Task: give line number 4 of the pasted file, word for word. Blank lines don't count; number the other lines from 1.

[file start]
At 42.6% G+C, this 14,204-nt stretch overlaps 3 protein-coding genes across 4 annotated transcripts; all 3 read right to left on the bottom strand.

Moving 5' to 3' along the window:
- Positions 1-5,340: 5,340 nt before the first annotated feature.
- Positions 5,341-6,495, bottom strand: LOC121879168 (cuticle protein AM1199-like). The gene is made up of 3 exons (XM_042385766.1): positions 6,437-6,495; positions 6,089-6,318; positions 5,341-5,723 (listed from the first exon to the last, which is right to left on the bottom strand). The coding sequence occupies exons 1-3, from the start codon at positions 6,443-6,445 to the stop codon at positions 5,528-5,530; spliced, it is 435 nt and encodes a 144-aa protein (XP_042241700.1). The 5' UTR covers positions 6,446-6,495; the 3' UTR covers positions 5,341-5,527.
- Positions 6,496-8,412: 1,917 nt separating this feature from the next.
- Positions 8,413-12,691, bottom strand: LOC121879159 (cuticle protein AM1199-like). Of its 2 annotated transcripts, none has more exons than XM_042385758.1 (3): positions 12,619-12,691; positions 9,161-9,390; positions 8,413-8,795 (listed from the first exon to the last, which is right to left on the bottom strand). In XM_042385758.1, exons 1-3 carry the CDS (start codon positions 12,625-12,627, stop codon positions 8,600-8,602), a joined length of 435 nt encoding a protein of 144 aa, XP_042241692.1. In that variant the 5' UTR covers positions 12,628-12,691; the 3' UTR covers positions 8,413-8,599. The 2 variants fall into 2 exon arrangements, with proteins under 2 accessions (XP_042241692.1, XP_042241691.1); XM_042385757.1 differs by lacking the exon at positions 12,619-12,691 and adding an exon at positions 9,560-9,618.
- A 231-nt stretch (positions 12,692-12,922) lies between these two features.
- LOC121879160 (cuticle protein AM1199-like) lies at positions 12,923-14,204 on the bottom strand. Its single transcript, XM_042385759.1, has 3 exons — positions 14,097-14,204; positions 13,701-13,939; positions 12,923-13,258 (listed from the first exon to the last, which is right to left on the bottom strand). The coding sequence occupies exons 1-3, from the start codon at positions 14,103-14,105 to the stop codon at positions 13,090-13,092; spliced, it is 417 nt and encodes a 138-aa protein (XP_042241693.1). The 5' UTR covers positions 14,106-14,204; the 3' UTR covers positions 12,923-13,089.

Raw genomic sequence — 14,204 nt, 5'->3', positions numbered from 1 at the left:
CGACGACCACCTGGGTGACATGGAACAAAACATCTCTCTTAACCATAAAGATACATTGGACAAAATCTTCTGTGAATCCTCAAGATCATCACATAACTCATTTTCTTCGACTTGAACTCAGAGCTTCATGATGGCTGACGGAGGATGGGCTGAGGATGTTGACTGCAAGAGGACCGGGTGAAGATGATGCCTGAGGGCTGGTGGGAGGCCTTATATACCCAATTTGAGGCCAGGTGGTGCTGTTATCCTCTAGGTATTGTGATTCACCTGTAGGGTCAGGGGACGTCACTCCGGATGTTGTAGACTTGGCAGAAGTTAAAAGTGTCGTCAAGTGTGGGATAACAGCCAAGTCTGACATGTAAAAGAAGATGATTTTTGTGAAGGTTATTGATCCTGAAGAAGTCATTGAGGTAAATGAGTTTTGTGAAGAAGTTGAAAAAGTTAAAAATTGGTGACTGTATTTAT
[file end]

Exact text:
- Positions 5,341-6,495, bottom strand: LOC121879168 (cuticle protein AM1199-like). The gene is made up of 3 exons (XM_042385766.1): positions 6,437-6,495; positions 6,089-6,318; positions 5,341-5,723 (listed from the first exon to the last, which is right to left on the bottom strand). The coding sequence occupies exons 1-3, from the start codon at positions 6,443-6,445 to the stop codon at positions 5,528-5,530; spliced, it is 435 nt and encodes a 144-aa protein (XP_042241700.1). The 5' UTR covers positions 6,446-6,495; the 3' UTR covers positions 5,341-5,527.